Dr Rebecca Foster & Dr Tessa Parkes
Dr Tessa Parkes
Dr Tessa Parkes is Director of the Salvation Army Centre for Addiction Services and Research at the University of Stirling and is grantholder and Deputy Convenor of the Drugs Research Network Scotland. Tessa has expertise in the field of drug and alcohol (prevention, treatment, harm reduction, policy analysis, peer-delivered interventions) homelessness/housing, mental health, and social inequalities. She has experience as a front-line worker and manager in the health, social care and housing/homelessness sectors, and as a mental health nurse. She has experience of undertaking substance use / mental health research in England and Canada, as well as in Scotland, and is passionate about the potential of research partnerships with people with experiential knowledge/peers and affected family members. She has served on many related committees including the Scottish Government’s Partnership for Action on Drugs in Scotland Executive group, the Dundee Drugs Commission, and Scotland’s new drug-related deaths Task Force.
Dr Rebecca Foster
Research Fellow, Salvation Army Centre for Addiction Services and Research, University of Stirling.
I am a Research Fellow for an NIHR funded study ‘Supporting Harm Reduction through Peer Support’ (SHARPS) and for an NHS Fife funded study exploring prescription opioid overdose risk.
Prior to this, I worked as a social researcher in the Scottish Government in the crime research team. I completed my PhD in Criminology at the University of Glasgow which explored the experiences of imprisonment for the families of prisoners.
My research interests span problem substance use, homelessness and criminal justice. I am particularly interested in the lived experience of marginalised individuals and groups.
Supporting harm reduction through peer support (SHARPS): Testing the feasibility and acceptability of a peer delivered, relational intervention for people with problem substance use who are homeless, to improve health outcomes, quality of life and social functioning, and reduce harms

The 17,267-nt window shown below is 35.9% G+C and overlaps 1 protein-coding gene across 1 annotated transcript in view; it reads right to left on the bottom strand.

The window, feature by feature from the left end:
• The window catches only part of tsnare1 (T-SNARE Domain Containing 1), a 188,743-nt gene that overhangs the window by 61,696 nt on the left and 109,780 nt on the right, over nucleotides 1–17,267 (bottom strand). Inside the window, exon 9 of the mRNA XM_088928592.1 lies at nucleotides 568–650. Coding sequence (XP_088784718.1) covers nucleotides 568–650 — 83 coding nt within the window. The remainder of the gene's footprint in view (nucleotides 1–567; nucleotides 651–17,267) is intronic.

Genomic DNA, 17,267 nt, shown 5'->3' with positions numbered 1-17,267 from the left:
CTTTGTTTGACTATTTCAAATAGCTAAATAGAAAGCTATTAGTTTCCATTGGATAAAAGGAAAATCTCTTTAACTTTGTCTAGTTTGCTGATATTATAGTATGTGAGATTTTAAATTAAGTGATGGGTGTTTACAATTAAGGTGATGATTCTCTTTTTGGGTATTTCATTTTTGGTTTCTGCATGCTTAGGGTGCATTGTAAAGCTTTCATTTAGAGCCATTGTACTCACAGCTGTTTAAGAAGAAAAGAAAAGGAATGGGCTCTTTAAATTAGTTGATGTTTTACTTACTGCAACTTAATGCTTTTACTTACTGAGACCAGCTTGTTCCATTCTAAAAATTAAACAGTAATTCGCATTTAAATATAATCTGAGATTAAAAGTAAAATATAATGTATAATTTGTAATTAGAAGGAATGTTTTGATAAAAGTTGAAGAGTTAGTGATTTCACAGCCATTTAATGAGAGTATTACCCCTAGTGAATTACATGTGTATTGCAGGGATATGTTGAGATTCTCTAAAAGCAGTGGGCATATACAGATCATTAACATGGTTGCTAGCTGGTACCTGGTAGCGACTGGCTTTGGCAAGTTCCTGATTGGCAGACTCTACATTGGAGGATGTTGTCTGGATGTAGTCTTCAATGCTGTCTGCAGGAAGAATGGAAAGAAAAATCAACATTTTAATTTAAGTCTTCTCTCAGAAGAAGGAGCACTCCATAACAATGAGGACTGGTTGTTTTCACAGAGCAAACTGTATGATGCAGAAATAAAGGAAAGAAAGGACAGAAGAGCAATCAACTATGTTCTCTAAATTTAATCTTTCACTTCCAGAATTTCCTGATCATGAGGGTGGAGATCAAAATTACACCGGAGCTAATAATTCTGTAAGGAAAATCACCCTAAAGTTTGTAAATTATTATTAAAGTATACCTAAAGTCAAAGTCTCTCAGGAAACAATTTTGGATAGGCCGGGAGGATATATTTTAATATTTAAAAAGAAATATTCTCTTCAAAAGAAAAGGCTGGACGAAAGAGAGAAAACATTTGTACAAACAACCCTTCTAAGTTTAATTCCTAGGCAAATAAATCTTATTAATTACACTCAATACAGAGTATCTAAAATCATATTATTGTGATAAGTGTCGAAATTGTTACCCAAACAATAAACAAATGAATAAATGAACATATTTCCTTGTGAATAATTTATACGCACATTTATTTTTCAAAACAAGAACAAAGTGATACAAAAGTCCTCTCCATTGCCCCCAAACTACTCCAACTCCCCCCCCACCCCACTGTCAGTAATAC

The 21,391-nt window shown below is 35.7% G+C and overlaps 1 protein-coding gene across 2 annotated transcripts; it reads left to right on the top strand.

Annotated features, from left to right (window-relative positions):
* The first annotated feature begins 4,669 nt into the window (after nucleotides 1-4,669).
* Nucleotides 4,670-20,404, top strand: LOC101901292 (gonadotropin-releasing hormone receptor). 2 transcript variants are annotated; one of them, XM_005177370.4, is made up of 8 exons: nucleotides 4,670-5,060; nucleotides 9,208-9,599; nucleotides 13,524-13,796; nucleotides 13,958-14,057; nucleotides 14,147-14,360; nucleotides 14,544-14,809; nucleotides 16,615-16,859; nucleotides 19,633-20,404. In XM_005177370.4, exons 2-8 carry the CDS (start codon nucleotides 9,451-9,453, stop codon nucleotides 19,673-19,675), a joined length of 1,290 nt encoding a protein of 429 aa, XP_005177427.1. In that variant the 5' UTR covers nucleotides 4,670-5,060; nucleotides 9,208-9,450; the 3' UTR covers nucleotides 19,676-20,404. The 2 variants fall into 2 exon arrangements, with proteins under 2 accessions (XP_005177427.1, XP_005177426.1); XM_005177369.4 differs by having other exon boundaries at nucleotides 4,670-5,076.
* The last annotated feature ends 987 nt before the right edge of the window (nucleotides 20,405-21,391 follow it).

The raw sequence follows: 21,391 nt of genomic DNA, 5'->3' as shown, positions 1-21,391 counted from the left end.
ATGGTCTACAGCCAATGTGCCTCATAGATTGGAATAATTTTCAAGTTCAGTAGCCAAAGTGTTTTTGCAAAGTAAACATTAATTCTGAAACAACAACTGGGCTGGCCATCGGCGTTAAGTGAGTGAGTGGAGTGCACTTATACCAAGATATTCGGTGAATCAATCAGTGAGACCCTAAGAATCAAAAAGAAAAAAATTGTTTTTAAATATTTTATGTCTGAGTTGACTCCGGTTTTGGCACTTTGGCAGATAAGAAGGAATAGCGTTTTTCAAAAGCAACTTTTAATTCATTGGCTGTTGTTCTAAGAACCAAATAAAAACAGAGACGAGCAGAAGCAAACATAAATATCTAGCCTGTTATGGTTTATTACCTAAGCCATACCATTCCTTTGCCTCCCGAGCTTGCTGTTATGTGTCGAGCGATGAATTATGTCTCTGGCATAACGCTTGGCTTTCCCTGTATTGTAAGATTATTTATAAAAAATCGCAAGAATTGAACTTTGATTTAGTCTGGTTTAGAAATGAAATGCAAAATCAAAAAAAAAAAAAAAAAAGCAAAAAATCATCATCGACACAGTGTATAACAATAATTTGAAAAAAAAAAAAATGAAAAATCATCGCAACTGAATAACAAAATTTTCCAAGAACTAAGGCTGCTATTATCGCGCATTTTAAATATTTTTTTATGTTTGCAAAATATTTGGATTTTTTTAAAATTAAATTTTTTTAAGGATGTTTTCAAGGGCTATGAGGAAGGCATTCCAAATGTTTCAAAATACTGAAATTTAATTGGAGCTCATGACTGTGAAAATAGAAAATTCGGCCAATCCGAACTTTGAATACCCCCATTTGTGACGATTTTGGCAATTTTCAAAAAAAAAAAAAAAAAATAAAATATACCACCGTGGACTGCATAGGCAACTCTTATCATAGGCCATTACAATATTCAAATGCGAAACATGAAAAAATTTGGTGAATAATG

Our National Institute for Health Research funded study (SHARPS) involves Peer Navigators providing a ‘relational intervention’ for people who are experiencing homelessness and problem substance use.The Peer Navigators have lived experience of homelessness and/or problem substance use. They draw from this to support study participants, practically and emotionally, to improve their health and wellbeing and reduce harms. We know from many projects in the UK, and internationally, that peer workers offer valuable support to people with a range of different challenges, yet this support still requires further explication in the field of substance use.
SHARPS is mixed-methods feasibility and acceptability study to explore if the Peer Navigator intervention is feasible and acceptable to: service users, members of staff in services, and the local context. The team are using Normalisation Process Theory (NPT) to understand these dynamics.
The Peer Navigators are based in third sector hostel/outreach settings in Scotland and the north of England.
The Peer Navigators are each working with a caseload of around 15 individuals.
Please see ‘aims’.
SHARPS is a mixed methods study – quantitative data (socio-demographic information and health information) will be collected from intervention participants, and qualitative data will be collected via observations in all settings, and interviews with participants, Peer Navigators and staff.
Findings and conclusions
In this poster, we will focus on how the study team are using NPT to inform the design and implementation of this unique intervention.
Poster link: Supporting harm reduction through peer support (SHARPS): Testing the feasibility and acceptability of a peer delivered, relational intervention for people with problem substance use who are homeless, to improve health outcomes, quality of life and social functioning, and reduce harms